SUN4/50 SparcStation IPX "Hacks" -- Linux

IPX and RedHat Linux

A number of people visiting the site have asked me to provide some info on successfully running Red Hat Linux on a limited machine, and yet still provide plenty of usability and performance.

New Material Added to this "section":

"yo", my status program
What I really wanted was "Sysinfo", but that doesn't exist for Linux. I wanted something that could easily be run without recompiling and give me standard information about the machine, what it's doing and how things are going. Thus, I came up with a simple shell script called "yo", as in "Yo, wassup?". Also, there's no UNIX command called yo, so I figured I'm safe putting it in my command path without disturbing anything else. Yo is a shell script that you can use as well:

-------- cut here ----------
#! /bin/sh
# this is the yo command
# a kind of status indicator
uname -a
echo " "
echo "Hardware Info:"
cat /proc/openprom/name
cat /proc/cpuinfo | head -2
cat /proc/cpuinfo | grep BogoMips
free -ot
cat /proc/scsi/scsi | head -3
echo " "
echo Number of Users : `who | wc -l`
echo " "
echo User Status :
echo " "
echo Last 10 connections to this machine:
last | head -10
echo $SHELL
-------- cut here ----------
When yo is run (remember to chmod +x yo) when you save the text file, so that it can be executed as a command), it will output the following (your results will vary):

Linux ipc 2.2.5-22 #1 Wed Jun 2 09:00:53 EDT 1999 sparc unknown
Mon Oct  2 01:38:50 EDT 2000

Hardware Info:
'SUNW,Sun 4/50'
cpu             : Fujitsu or Weitek Power-UP
fpu             : Fujitsu or Weitek on-chip FPU
BogoMips        : 79.66
             total       used       free     shared    buffers     cached
Mem:         63088      61516       1572      23348       3088      48228
Swap:        50956        560      50396
Total:      114044      62076      51968
Attached devices:
Host: scsi0 Channel: 00 Id: 03 Lun: 00
  Vendor: SEAGATE  Model: ST3610N          Rev: 8830
Filesystem           1k-blocks      Used Available Use% Mounted on
/dev/sda1               456439    362619     70244  84% /

Number of Users : 1

User Status :
  1:38am  up 16 days,  8:44,  1 user,  load average: 0.00, 0.00, 0.00
USER     TTY      FROM              LOGIN@   IDLE   JCPU   PCPU  WHAT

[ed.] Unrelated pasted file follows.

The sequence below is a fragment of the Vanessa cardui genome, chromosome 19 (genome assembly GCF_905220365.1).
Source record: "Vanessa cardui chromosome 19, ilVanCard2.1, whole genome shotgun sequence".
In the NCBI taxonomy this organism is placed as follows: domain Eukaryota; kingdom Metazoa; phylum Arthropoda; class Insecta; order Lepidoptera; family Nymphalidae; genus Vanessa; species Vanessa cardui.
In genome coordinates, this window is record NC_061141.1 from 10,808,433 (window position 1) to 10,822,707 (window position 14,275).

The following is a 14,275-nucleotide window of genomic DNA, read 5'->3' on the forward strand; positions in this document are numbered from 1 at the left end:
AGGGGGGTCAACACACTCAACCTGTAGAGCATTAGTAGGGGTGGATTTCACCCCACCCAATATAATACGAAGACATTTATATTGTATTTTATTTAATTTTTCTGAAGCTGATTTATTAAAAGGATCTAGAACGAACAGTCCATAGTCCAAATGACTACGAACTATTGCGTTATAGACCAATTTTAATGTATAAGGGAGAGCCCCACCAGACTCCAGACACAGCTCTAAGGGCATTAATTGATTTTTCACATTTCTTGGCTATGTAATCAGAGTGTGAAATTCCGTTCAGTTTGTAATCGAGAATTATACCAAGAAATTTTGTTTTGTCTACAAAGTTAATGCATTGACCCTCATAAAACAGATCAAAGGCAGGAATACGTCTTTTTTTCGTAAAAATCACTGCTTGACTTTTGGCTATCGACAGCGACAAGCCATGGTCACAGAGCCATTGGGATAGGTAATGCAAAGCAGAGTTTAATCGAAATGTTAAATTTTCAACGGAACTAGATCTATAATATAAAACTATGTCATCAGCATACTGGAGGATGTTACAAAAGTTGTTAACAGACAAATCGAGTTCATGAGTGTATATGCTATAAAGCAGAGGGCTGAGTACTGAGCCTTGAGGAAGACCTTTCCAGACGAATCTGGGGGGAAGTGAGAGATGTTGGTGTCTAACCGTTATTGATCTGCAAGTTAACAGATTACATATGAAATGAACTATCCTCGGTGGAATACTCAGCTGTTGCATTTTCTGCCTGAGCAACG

techrat  pts/0    cc827852-a.jrsyc  1:35am  1.00s  1.51s  0.28s  sh ./yo

Last 10 connections to this machine:
techrat  pts/0        cc827852-a.jrsyc Mon Oct  2 01:35   still logged in
techrat  pts/0        cc827852-a.jrsyc Sun Oct  1 22:10 - 22:11  (00:01)
techrat  ftp          cc827852-a.jrsyc Sun Oct  1 22:05 - 22:12  (00:06)
ftp      ftp Sun Oct  1 20:11 - 20:34  (00:22)
techrat  ftp          station-210.vm.c Sat Sep 30 21:37 - 21:43  (00:05)
techrat  ftp          station-210.vm.c Sat Sep 30 21:36 - 21:36  (00:00)
techrat  ftp          station-210.vm.c Sat Sep 30 21:36 - 21:36  (00:00)
techrat  ftp          station-210.vm.c Sat Sep 30 21:35 - 21:40  (00:04)
techrat  ftp          station-210.vm.c Sat Sep 30 17:23 - 17:26  (00:02)
techrat  ftp          station-210.vm.c Sat Sep 30 17:23 - 17:23  (00:00)
Cutting down the number of installed packages
Red Hat Linux has a base install that is almost 250 to 350MB, even when you tell the installer to install the bare minimum. This makes it tough for those of us with small hard drives to get much on there especially when you factor in a 50MB swap partition and then a few luxury items like a web server and a website that contains few photos!

However, there's a way at least, to chop it down after the installer has almost filled your HD. RHL contains a "package manager" known as "rpm" (do a "man rpm" sometime and see what magic it performs).

The first thing you want to do is determine what you currently have installed. This can easily be done by sending a command to rpm to query all packages and then redirect the output to a text file.

rpm -qai > rpms.txt
This command will Query All Information on your installed packages, and redirect the output to a text files named rpms.txt. Don't be surprised if you're waiting a few minutes for it to complete this task, and don't be surprised by the size of the text file generated -- it can be as much as 400 to 500 kilobytes. If you have access to a printer with lots of paper, print it out and start reading. Not only will you find out things about your Linux machine you never knew before, but you'll start seeing packages that you don't really need for what you want to use your machine for -- although, this will vary, depending upon WHAT you want to use your machine for.

When you find packages you don't want on your machine, rpm can "uninstall" them for you. It will warn you if you're going to delete something critical, and it will warn you if other programs depend upon what it is you're about to delete.

rpm -e (package name)
This command will delete the package. Once you do this on enough unwanted, unused, un-needed packages, you'll clear up a signifigant amount of hard drive space.

For those of you wondering what packages I have left on my little IPX with a tiny 500MB Hard drive, I've included a copy of my current RPM list. If you're trying to clear up room on your machine, this might help you see that there's plenty that can be discarded.